Show Less
Restricted access

Critical Youth Studies Reader

Preface by Paul Willis

Edited By Awad Ibrahim and Shirley R. Steinberg

This book won the 2014 AESA (American Educational Studies Association) Critics Choice Award.

This reader begins a conversation about the many aspects of critical youth studies. Chapters in this volume consider essential issues such as class, gender, sexuality, race, ethnicity, cultural capital, and schooling in creating a dialogue about and a conversation with youth. In a society that continues to devalue, demonize, and pathologize young women and men, leading names in the academy and youth communities argue that traditional studies of youth do not consider young people themselves. Engaging with today’s young adults in formal and informal pedagogical settings as an act of respect, social justice, and transgression creates a critical pedagogical path in which to establish a meaningful twenty-first century critical youth studies.
Show Summary Details
Restricted access

18 Conocimiento: Mixtec Youth sin fronteras

← 204 | 205 →CHAPTER 18

Extract

Conocimiento, for Anzaldúa, is

an overarching theory of consciousness … all the dimensions of life, both inner—mental, emotional, instinctive, imaginal, spiritual, bodily realms—and outer—social, political, lived experiences … the awareness of facultad that sees through all human acts whether of the individual mind and spirit or of the collective, social body. (Hérnandez-Ávila & Anzaldúa, 2000, p. 177)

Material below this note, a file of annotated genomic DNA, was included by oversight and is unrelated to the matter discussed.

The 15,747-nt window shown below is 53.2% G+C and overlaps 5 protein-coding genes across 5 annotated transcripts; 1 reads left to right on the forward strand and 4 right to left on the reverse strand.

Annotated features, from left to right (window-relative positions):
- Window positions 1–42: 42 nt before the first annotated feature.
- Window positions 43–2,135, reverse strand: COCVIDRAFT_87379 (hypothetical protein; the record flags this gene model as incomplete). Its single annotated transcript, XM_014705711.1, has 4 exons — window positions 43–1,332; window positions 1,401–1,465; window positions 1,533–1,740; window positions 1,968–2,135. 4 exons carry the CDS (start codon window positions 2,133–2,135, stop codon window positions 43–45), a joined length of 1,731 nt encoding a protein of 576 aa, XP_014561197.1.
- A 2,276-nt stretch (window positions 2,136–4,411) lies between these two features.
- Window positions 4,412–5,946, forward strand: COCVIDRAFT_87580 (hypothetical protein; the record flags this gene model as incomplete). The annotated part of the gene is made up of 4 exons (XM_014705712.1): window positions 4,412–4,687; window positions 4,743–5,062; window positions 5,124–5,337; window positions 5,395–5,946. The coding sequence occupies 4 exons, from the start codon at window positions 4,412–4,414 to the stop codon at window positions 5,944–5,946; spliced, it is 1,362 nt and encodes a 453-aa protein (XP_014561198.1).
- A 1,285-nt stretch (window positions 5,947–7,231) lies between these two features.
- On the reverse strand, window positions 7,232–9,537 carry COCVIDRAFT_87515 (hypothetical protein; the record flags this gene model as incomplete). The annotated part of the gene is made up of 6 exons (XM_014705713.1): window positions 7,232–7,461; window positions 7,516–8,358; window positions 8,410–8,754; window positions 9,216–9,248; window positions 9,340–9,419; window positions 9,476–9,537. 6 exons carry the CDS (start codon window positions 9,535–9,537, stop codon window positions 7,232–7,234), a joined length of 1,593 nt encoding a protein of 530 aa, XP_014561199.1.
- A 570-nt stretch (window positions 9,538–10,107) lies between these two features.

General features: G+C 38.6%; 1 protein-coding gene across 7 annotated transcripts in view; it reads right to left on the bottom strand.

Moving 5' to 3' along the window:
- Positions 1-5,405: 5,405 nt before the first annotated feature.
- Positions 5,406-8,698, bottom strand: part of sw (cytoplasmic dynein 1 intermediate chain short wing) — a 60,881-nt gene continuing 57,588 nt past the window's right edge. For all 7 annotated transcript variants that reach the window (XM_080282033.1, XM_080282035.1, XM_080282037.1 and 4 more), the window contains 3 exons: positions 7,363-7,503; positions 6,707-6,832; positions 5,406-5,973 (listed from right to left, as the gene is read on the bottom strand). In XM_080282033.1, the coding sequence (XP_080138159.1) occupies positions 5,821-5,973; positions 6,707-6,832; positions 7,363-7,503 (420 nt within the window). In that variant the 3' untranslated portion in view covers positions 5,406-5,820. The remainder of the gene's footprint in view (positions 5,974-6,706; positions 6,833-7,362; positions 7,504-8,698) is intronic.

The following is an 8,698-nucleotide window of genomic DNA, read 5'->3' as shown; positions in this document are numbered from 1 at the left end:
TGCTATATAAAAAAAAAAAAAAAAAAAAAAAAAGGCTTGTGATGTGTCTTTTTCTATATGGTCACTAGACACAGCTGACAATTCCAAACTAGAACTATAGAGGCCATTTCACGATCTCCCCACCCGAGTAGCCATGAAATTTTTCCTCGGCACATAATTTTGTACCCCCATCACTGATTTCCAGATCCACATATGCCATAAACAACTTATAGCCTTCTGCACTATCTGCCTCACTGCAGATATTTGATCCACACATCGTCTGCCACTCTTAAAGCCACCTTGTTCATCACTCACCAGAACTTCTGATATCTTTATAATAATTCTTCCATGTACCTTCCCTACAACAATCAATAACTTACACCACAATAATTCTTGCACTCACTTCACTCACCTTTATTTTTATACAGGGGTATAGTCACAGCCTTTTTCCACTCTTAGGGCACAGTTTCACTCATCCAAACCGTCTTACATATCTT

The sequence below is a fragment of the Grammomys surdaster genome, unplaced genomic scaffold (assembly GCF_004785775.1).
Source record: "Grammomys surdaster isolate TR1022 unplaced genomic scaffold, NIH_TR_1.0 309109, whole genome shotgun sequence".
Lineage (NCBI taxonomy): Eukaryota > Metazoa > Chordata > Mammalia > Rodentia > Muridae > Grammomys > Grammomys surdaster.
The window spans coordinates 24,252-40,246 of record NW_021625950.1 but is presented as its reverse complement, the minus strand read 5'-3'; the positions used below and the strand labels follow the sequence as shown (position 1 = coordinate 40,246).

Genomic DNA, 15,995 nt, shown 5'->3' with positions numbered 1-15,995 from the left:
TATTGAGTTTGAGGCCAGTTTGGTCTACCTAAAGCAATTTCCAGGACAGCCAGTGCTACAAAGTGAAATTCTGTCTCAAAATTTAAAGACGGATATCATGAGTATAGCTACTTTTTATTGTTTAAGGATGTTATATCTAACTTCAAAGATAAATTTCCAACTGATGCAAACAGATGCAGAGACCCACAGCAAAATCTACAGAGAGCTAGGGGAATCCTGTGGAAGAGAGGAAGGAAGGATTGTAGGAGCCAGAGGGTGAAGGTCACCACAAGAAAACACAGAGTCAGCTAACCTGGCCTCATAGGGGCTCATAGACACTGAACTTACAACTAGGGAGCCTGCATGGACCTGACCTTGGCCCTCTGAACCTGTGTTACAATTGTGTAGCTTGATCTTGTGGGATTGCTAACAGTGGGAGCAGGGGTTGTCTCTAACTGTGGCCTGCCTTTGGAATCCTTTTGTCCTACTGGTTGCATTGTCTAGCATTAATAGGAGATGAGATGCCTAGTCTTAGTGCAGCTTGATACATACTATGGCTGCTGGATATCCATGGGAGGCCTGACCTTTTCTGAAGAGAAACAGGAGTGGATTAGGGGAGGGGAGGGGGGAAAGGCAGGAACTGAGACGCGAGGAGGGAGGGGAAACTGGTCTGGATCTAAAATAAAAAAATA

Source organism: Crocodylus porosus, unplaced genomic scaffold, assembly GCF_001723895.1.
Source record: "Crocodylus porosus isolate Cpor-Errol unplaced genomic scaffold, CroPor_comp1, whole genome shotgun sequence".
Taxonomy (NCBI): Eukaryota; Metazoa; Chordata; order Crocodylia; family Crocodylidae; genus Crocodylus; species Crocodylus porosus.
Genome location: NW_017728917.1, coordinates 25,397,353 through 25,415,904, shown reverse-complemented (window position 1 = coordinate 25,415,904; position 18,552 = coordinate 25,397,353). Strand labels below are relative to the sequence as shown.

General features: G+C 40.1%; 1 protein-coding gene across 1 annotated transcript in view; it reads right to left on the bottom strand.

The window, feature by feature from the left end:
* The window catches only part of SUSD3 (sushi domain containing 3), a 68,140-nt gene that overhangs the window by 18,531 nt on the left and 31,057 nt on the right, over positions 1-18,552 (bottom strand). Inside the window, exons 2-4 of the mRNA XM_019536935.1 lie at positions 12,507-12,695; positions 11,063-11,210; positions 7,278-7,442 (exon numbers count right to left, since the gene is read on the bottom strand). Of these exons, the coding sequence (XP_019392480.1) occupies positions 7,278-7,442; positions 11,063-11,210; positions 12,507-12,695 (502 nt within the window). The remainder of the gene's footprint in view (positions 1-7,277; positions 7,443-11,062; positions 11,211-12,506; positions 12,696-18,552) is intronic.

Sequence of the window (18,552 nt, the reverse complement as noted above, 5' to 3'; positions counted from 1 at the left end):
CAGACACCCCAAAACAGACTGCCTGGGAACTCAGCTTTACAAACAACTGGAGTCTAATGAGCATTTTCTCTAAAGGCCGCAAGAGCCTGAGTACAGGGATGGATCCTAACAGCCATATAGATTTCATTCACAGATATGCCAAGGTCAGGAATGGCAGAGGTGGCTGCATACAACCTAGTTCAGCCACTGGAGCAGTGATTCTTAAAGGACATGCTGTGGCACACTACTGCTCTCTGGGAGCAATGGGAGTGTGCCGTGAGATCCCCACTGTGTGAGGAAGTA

In this chapter, we explore examples of Conocimiento Theory through the interactions of a senior-level university student working with migrant youth from Mixtec backgrounds (from Oaxaca, Mexico) in an urban high school in southern California. A segment of a conversation between Fabiola Martinez and a high-school student she tutors hints at the need for a theoretical approach such as Conocimiento according to Anzaldúa. This is a way to view and support the strengths and challenges of youth in migrant situations. Fabiola noted in her journal:

A young tenth grader approached me asking about my own living situations. “Maestra, usted vive sola?” she said. I went on to say I had a roommate, then I had to explain what a roommate was, and that I take care of my personal things.

She asked if I missed my family, but specifically, she asked if my missed my mother. At the moment this wasn’t awkward, later I made the connection. A while later that day … she went on to share with me that she had lived in Mexico while her mother lived...

You are not authenticated to view the full text of this chapter or article.

This site requires a subscription or purchase to access the full text of books or journals.

Do you have any questions? Contact us.

Or login to access all content.